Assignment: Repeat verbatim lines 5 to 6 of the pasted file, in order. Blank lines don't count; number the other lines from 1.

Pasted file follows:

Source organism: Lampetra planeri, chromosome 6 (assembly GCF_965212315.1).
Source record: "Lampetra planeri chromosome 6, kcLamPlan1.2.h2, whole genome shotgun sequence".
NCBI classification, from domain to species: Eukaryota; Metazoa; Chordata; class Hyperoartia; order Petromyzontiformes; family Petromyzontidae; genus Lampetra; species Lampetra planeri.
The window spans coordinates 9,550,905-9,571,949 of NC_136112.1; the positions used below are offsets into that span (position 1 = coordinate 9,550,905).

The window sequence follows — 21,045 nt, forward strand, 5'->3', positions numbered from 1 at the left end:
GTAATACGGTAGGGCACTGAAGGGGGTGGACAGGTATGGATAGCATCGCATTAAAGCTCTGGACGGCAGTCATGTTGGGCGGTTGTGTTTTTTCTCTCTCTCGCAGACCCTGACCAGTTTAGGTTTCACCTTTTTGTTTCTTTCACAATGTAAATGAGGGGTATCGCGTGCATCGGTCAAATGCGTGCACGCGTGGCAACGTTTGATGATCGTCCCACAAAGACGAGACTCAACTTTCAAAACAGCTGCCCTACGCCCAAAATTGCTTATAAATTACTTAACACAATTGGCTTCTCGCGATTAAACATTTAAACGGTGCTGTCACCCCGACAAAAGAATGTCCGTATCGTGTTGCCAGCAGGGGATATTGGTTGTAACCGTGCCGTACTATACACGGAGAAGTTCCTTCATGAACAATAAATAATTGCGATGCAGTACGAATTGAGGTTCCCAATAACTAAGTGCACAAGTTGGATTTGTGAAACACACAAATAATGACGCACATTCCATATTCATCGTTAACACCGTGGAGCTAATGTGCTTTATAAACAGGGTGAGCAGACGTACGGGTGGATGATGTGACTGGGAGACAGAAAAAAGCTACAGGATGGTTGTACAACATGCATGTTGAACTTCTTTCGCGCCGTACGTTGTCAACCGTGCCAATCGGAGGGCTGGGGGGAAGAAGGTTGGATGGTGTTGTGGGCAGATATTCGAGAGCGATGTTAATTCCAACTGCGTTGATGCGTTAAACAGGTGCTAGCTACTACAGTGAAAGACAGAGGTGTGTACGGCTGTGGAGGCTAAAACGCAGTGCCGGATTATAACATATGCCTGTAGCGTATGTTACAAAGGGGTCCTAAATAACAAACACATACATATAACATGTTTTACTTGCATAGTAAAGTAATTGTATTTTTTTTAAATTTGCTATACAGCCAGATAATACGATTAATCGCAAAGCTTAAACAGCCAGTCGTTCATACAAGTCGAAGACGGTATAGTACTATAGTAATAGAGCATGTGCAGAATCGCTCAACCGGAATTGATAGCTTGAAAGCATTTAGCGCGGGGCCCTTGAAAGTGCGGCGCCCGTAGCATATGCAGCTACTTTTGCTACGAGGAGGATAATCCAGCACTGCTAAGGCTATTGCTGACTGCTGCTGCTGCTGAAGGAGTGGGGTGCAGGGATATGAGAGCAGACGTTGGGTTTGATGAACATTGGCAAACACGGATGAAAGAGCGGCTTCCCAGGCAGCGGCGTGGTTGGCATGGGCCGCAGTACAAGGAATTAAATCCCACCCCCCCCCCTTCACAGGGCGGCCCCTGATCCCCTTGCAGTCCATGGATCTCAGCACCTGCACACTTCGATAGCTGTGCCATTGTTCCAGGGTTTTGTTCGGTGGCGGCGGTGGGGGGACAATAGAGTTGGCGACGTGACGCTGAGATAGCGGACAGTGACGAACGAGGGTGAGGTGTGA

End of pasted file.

The window sequence follows — 21,045 nt, forward strand, 5'->3', positions numbered from 1 at the left end:
GTAATACGGTAGGGCACTGAAGGGGGTGGACAGGTATGGATAGCATCGCATTAAAGCTCTGGACGGCAGTCATGTTGGGCGGTTGTGTTTTTTCTCTCTCTCGCAGACCCTGACCAGTTTAGGTTTCACCTTTTTGTTTCTTTCACAATGTAAATGAGGGGTATCGCGTGCATCGGTCAAATGCGTGCACGCGTGGCAACGTTTGATGATCGTCCCACAAAGACGAGACTCAACTTTCAAAACAGCTGCCCTACGCCCAAAATTGCTTATAAATTACTTAACACAATTGGCTTCTCGCGATTAAACATTTAAACGGTGCTGTCACCCCGACAAAAGAATGTCCGTATCGTGTTGCCAGCAGGGGATATTGGTTGTAACCGTGCCGTACTATACACGGAGAAGTTCCTTCATGAACAATAAATAATTGCGATGCAGTACGAATTGAGGTTCCCAATAACTAAGTGCACAAGTTGGATTTGTGAAACACACAAATAATGACGCACATTCCATATTCATCGTTAACACCGTGGAGCTAATGTGCTTTATAAACAGGGTGAGCAGACGTACGGGTGGATGATGTGACTGGGAGACAGAAAAAAGCTACAGGATGGTTGTACAACATGCATGTTGAACTTCTTTCGCGCCGTACGTTGTCAACCGTGCCAATCGGAGGGCTGGGGGGAAGAAGGTTGGATGGTGTTGTGGGCAGATATTCGAGAGCGATGTTAATTCCAACTGCGTTGATGCGTTAAACAGGTGCTAGCTACTACAGTGAAAGACAGAGGTGTGTACGGCTGTGGAGGCTAAAACGCAGTGCCGGATTATAACATATGCCTGTAGCGTATGTTACAAAGGGGTCCTAAATAACAAACACATACATATAACATGTTTTACTTGCATAGTAAAGTAATTGTATTTTTTTTAAATTTGCTATACAGCCAGATAATACGATTAATCGCAAAGCTTAAACAGCCAGTCGTTCATACAAGTCGAAGACGGTATAGTACTATAGTAATAGAGCATGTGCAGAATCGCTCAACCGGAATTGATAGCTTGAAAGCATTTAGCGCGGGGCCCTTGAAAGTGCGGCGCCCGTAGCATATGCAGCTACTTTTGCTACGAGGAGGATAATCCAGCACTGCTAAGGCTATTGCTGACTGCTGCTGCTGCTGAAGGAGTGGGGTGCAGGGATATGAGAGCAGACGTTGGGTTTGATGAACATTGGCAAACACGGATGAAAGAGCGGCTTCCCAGGCAGCGGCGTGGTTGGCATGGGCCGCAGTACAAGGAATTAAATCCCACCCCCCCCCCTTCACAGGGCGGCCCCTGATCCCCTTGCAGTCCATGGATCTCAGCACCTGCACACTTCGATAGCTGTGCCATTGTTCCAGGGTTTTGTTCGGTGGCGGCGGTGGGGGGACAATAGAGTTGGCGACGTGACGCTGAGATAGCGGACAGTGACGAACGAGGGTGAGGTGTGA